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Methicillin-resistant Staphylococcus aureus ST30-SCCmec IVc clone as the major cause of community-acquired invasive infections in Argentina

Methicillin-resistant Staphylococcus aureus ST30-SCCmec IVc clone as the major cause of community-acquired invasive infections in Argentina

Infection, Genetics and Evolution 14: 401-405

Community-acquired methicillin-resistant Staphylococcus aureus (CA-MRSA) infections have become a major concern worldwide. We conducted a prospective multicenter study of invasive CA-MRSA to evaluate clinical features and genotype of strains causing invasive infections in Argentina. A total of 55 patients with invasive CA-MRSA infections were included. Most patients (60%) had bloodstream infections, 42% required admission to intensive care unit and 16% died. No CA-MRSA isolates were multiresistant (resistant ⩾3 classes of antibiotics). All isolates carried Panton-Valentine leukocidin (PVL) genes and staphylococcal cassette chromosome (SCCmec) type IV. The majority CA-MRSA strains belonged to ST30 and had identical pulsed-field gel electrophoresis (PFGE) patterns, qualifying as a clonal dissemination of a highly transmissible strain. The main clone recovered from patients with CA-MRSA invasive infections was genotyped as pulsed-field gel electrophoresis type C-ST30, SCCmec type IVc-spa type 019, PVL positive. It has become predominant and replaced the previously described CA-MRSA clone (PFGE type A, ST5, SCCmec type IV, spa type 311).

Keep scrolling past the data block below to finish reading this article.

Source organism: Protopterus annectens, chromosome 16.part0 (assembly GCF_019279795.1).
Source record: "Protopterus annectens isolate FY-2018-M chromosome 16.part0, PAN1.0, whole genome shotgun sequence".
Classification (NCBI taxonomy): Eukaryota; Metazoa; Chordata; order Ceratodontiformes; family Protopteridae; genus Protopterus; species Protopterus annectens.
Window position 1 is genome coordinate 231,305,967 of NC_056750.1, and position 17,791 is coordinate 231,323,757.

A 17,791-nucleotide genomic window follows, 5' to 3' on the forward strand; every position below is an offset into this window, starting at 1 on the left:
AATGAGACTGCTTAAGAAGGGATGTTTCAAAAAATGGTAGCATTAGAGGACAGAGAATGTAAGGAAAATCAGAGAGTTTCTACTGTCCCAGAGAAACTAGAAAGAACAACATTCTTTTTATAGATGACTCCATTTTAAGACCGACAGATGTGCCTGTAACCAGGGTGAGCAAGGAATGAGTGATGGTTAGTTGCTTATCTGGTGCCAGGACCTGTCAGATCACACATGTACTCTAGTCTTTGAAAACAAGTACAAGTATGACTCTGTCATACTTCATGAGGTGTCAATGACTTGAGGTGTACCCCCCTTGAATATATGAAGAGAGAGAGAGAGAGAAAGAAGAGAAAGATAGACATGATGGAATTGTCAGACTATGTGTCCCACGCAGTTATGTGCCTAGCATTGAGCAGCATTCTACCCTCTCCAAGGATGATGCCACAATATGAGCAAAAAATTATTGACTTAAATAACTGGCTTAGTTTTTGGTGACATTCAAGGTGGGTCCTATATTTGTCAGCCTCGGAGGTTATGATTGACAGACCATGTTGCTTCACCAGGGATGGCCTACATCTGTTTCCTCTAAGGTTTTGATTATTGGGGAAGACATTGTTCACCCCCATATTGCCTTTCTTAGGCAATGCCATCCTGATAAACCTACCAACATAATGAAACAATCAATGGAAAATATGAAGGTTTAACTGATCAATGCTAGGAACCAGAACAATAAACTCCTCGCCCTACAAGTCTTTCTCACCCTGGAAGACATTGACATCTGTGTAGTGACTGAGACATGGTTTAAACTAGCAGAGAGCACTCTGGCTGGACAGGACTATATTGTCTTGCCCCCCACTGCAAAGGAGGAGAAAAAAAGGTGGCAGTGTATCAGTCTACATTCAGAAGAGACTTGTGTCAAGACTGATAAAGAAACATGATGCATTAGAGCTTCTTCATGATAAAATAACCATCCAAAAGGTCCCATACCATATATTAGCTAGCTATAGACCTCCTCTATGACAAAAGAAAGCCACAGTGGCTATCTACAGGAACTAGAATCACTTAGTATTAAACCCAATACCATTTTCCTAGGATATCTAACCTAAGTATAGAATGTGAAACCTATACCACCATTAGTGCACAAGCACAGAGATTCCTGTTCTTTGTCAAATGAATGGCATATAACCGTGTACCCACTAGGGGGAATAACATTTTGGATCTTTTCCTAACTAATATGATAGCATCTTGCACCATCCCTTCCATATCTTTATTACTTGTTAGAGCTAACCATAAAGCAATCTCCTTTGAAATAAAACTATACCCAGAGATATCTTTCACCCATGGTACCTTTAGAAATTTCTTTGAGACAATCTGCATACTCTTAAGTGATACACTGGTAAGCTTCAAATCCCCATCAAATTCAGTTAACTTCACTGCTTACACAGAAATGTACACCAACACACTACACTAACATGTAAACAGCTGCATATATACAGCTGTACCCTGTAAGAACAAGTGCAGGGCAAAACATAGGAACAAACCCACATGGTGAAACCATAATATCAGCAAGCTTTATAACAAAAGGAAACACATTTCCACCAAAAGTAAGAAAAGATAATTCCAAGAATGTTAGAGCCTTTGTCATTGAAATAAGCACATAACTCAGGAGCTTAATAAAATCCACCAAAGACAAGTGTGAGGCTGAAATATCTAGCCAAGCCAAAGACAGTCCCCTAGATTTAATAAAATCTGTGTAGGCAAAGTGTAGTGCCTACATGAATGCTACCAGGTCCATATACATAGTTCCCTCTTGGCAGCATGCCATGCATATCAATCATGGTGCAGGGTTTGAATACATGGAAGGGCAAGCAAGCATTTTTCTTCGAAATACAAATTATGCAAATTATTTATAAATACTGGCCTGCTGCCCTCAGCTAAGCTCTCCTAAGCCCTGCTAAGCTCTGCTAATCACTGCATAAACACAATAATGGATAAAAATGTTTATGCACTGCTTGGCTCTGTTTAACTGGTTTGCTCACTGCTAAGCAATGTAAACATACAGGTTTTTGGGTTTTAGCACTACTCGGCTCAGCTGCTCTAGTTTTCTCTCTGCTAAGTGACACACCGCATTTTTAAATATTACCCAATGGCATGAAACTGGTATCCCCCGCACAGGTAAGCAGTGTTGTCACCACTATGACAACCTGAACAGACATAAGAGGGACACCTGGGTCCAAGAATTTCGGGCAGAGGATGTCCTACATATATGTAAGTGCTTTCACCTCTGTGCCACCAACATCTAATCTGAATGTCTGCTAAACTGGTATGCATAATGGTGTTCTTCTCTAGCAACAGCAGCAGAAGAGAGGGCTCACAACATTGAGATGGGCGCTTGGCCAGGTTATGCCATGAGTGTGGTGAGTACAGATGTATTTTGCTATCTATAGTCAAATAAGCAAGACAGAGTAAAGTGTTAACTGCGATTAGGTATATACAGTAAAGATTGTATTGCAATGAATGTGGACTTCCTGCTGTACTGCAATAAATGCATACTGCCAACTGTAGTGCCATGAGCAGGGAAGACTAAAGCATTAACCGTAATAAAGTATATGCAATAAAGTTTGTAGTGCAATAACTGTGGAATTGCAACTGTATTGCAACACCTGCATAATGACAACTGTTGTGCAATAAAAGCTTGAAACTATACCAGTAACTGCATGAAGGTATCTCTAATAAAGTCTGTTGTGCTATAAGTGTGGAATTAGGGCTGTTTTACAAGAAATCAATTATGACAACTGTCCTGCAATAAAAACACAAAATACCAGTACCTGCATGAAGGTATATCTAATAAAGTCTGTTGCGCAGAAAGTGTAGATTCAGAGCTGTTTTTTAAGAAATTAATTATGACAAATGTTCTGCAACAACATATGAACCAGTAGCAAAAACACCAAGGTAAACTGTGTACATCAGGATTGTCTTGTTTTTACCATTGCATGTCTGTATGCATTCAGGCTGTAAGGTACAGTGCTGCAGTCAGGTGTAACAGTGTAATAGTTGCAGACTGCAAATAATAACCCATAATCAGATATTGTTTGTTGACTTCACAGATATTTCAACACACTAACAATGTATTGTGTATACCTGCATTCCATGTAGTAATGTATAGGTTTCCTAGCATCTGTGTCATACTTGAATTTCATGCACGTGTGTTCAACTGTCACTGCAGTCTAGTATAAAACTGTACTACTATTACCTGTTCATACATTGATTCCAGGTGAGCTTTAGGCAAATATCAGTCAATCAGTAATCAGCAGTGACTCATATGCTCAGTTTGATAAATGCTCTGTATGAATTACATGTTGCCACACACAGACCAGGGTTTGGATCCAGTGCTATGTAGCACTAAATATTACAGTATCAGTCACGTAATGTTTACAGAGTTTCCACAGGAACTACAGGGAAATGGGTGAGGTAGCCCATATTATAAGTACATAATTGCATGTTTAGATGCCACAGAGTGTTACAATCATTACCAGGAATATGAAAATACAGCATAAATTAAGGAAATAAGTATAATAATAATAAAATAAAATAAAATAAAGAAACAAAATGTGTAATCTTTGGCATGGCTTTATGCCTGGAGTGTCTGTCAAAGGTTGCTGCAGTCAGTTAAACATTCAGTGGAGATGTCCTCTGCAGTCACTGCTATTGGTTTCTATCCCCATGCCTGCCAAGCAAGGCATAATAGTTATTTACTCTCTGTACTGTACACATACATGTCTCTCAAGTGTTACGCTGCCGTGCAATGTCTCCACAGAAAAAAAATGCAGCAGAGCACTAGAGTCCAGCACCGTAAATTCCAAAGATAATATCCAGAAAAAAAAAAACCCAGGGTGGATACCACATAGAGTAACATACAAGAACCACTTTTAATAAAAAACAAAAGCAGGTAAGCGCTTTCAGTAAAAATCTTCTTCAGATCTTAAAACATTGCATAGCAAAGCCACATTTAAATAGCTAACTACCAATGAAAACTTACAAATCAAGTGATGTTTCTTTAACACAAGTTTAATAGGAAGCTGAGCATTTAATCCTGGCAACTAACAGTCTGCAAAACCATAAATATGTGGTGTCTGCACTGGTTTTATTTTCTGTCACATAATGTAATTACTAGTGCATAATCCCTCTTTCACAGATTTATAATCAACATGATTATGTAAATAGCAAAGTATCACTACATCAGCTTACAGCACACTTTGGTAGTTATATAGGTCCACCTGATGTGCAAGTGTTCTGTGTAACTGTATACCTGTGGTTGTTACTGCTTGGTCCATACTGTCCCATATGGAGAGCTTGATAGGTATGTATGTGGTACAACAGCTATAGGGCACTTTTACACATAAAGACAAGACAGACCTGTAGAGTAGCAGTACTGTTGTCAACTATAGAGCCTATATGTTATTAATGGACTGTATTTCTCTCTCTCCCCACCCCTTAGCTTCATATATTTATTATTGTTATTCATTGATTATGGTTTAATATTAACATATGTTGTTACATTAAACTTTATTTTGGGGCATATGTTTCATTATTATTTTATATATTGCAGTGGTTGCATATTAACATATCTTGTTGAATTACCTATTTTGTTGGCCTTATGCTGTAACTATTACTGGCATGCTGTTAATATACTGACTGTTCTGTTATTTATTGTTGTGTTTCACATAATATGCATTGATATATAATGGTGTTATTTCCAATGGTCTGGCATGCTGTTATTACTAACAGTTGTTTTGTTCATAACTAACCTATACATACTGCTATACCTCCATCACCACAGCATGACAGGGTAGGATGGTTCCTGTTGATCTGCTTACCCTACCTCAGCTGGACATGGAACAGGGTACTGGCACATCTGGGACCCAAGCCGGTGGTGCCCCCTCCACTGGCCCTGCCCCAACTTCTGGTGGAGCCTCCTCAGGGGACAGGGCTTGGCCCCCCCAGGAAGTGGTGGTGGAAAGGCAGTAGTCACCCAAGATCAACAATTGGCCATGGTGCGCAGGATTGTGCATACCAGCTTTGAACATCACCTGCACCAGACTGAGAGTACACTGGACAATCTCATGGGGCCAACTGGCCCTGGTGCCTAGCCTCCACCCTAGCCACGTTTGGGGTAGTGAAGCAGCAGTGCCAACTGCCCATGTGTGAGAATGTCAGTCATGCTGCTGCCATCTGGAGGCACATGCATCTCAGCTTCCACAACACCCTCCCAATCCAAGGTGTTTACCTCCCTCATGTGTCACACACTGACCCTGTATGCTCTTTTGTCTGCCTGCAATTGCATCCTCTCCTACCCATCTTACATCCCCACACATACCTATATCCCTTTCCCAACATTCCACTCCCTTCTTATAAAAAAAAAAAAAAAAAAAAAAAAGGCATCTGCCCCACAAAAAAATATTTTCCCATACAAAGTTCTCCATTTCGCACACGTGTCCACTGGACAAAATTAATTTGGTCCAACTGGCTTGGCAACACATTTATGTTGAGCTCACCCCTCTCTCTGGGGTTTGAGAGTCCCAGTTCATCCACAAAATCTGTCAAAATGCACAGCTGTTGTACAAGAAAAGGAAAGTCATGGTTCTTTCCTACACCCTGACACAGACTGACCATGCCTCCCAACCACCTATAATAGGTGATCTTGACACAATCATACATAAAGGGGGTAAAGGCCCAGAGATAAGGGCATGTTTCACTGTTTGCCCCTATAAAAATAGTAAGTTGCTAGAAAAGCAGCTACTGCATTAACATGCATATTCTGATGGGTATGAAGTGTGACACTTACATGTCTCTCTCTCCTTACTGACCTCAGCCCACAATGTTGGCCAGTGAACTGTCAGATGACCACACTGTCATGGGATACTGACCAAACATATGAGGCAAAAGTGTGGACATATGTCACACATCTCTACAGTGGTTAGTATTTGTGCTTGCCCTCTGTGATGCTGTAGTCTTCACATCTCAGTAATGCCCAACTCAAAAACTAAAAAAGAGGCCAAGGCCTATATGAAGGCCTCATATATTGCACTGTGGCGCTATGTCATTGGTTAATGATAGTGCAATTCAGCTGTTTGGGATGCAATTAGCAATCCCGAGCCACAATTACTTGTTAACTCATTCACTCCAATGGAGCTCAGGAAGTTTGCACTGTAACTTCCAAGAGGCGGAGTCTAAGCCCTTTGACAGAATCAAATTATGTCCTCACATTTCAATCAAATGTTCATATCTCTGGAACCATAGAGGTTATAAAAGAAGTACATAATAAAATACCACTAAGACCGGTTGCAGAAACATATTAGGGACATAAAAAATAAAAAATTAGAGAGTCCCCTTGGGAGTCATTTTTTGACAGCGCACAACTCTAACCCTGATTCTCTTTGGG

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Accession: 036735074

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PMID: 23340226

DOI: 10.1016/j.meegid.2012.12.018

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